And I already love them for that.
Yesterday was their last day of swim. We did a 2 week "power course" which was 20 minutes of one-on-one instruction daily. By the end of the 10 days, my daughter almost "graduated" from the beginner and moved to the high tier end of advanced swim and safety. There are 10 tiers and she will be promoted to the 7th tier.
I only had 1 goal for the little man: for him to get out of the pool safe and to be able to put his head under water. I remember when I took him to the beach when he was a year old and he cried the entire time the water lapped at his feet. He is not my beach bum, nor my water loving buddy. Essentially, his dad.
But by the end, I watched with so much pride in my heart when he jumped into the pool and turn around, hang tight to the edge and climb back out. I watched him put his head under water and happily swam with a bar for balance/buoyancy and watched his legs kicking behind him.
Growth, patience, and lots of support and encouragement from both me and his instructor and he was able to not only meet the expectations I set for him, but soared on his own.
And that's the lesson I am taking away for myself this fall.
There will be tears. There will be anxious starts. I will negotiate. I will set goals for myself. But I know with lots of growth, patience, support, and encouragement, my class and I will not only exceed what my goals are but we will be able to soar.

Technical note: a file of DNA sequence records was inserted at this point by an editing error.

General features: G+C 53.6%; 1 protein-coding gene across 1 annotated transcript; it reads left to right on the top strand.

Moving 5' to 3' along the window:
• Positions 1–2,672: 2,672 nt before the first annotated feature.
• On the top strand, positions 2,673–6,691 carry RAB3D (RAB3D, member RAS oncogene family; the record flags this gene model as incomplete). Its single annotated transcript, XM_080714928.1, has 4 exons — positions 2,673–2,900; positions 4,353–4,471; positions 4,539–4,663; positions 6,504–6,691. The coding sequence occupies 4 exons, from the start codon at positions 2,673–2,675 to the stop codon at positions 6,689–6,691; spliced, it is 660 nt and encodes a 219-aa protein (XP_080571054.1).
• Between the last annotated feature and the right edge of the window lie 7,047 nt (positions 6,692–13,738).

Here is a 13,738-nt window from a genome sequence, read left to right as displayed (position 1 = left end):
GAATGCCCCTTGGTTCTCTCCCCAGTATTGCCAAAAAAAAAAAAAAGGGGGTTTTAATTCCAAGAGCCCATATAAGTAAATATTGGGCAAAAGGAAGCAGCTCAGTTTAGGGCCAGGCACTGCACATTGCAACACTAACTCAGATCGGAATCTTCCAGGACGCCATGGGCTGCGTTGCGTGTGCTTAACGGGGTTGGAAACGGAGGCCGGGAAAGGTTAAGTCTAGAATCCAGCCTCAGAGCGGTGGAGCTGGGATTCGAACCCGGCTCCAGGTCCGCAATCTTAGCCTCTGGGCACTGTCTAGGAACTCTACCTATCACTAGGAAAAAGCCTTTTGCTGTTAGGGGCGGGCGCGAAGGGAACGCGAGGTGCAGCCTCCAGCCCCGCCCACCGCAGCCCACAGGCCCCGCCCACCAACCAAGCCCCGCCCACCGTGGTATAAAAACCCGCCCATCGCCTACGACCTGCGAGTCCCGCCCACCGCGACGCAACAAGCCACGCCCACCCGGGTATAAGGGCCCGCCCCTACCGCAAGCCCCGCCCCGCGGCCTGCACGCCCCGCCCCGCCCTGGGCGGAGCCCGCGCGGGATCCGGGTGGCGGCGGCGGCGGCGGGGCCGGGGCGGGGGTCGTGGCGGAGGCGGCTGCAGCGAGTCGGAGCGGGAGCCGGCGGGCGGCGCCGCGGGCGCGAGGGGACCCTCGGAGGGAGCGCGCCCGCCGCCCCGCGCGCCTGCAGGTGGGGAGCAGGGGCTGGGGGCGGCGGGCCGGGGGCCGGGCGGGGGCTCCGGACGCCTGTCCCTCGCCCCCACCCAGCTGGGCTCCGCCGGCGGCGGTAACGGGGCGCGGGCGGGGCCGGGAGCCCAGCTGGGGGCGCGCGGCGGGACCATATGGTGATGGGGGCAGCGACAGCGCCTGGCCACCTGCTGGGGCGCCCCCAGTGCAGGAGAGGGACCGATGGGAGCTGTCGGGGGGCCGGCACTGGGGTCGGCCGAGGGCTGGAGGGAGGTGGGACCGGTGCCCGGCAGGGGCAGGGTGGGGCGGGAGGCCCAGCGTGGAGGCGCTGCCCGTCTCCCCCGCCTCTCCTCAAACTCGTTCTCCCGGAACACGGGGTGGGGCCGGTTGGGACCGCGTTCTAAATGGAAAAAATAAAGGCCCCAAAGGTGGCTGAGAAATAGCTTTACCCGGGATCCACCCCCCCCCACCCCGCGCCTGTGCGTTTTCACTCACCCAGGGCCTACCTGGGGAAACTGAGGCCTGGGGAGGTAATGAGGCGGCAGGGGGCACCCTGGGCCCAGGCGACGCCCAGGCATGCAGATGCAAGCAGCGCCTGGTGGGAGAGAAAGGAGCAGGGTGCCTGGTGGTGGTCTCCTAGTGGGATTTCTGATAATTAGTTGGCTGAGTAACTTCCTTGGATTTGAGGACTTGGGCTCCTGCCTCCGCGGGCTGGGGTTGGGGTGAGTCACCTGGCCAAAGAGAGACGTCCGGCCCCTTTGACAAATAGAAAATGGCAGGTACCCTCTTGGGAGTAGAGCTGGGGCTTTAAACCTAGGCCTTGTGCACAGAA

May I remember this thought this fall. And if you are going into the teaching profession or go into writing full time.....may you remember this as well.
We can do it, friends.
And if you are able to, please consider donating. My kinders and I thank you:
Today was my child's 4th grade ceremony. And I am a mess.
Thankful and guilty.
I am thankful for the years of innocence and safety in this little world of ours.
I am guilty that others are grieving and worlds have shattered.
I am grateful for all her teachers and their protection.
I am guilty as a mom to have to ask another person to take a bullet for my child.
I am grateful that her treatments have made us this far.
I am guilty for feeling grateful.
I am a mess of emotions and yet, I am grateful that I know how to pretend to be fine and happy.
I am guilty that I have to pretend when this is not ok.
I am grateful that I am here.
I am guilty that anger and rage is boiling in my heart and I am grateful I know how to catch all that rage.
Guilty and grateful.
Words are powerful.
Actions can move move mountains. I am grateful.
I am guilty.
I am here.
I am enraged.
I am done.
And, guilty that tomorrow.... it'll be another day for me, for her, for us... and another slaughter will happen and this cycle will start again. And one day, perhaps, my world too will be shattered and who will feel guilty and thankful then? Who will grieve for us?
Thankful, guilty and fearful.
Hugs and hugs and light and love from this emotional mama.
I was in San Antonio yesterday for my first ever production. I'm not quite allowed to share photos I took on the set. That'll come later. I did manage to grab this shot and as there are no people and I'm not going to share the context, I will leave it here.